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HISTORY, MYSTERY & MAGIC: Exploring the dreaming spires of Oxford

Wednesday, June 24, 2015

This year we began our History, Mystery & Magic retreat in the Cotswolds with an afternoon spent exploring Oxford, the city of dreaming spires. That very phrase gives me a shiver of delight! 

We went to see an amazing exhibition of the Bodleian Library's greatest treasures, including hand-written letters by Jane Austen, the journal written in turn by Percy Bysshe Shelley and Mary Shelley after their elopement, a locket with small tendrils of their hair, the original hand-drawn cover of The Lord of the Rings with Tolkien's instructions to the printers in the margins, a copy of the Magna Carta ... too much to describe in a single blog post. My favourite exhibits were all the letters and manuscripts written in the author's own hand ... there is something so awe-inspiring and magical about seeing their unique idiosyncratic style and nothing that their hand had touched tat paper.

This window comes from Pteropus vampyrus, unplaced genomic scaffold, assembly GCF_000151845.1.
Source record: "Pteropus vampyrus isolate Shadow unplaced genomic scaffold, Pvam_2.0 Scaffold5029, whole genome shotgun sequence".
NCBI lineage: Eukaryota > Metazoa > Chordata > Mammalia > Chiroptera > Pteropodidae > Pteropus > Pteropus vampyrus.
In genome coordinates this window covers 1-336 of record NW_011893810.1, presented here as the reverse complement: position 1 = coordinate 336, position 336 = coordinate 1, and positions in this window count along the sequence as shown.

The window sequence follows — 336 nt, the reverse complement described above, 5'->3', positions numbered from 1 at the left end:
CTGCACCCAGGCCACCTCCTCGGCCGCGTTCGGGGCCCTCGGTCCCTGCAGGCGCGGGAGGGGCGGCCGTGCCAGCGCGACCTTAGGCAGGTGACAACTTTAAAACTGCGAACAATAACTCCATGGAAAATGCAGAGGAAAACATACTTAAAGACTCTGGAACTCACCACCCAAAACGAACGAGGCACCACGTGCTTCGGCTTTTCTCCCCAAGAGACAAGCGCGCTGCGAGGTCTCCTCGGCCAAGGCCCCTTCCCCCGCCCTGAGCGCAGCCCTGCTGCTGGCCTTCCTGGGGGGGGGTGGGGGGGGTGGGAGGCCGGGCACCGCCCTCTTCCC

We walked the streets and took in the sights ... 




T our very great delight, we were then showed a door in Oxford which may have inspired C.S. Lewis to invent Narnia. A wooden face is carved on the door - it is a Green Man (one of my own personal obsessions) but arguably can be see to look a little like the face of a lion. Just down the road is an old-fashioned iron lantern-posy, and - most exciting of all - two smiling gilded fauns hold up the lintel. 


Apparently ... the story goes ... he walked down this laneway one snowy winter's afternoon, and saw the faun and the lamppost and the carved lion's head, and his imagination sparked ....


(Thank you to the internet for this atmospheric snowy picture of St Mary's Passage - I couldn't find the original photographer so thank you to them as well!) 

We visited Blackwell's and bought books, then enjoyed high tea on the rooftop terrace of the Ashmolean ... (no cucumber sandwiches, to my disappointment) but utterly delicious lemon macaroons and scones with jam and clotted cream.


This is the view from the top of the Ashmolean - I love the glimpse of meadows and fields behind the church spire.

Then we made my annual pilgrimage to the iconic Eagle and Child pub where the Inklings (J.R.R Tolkien, C.S. Lewis &  friends) used to meet every Tuesday evening for a pint and a read-aloud of their stories. These are the authors who helped shaped my imagination, and who introduced me to worlds of shadowy enchantment. To sit where they once sat, to touch my hands where their hands once touched ... it never fails to move me. 

 



  

 


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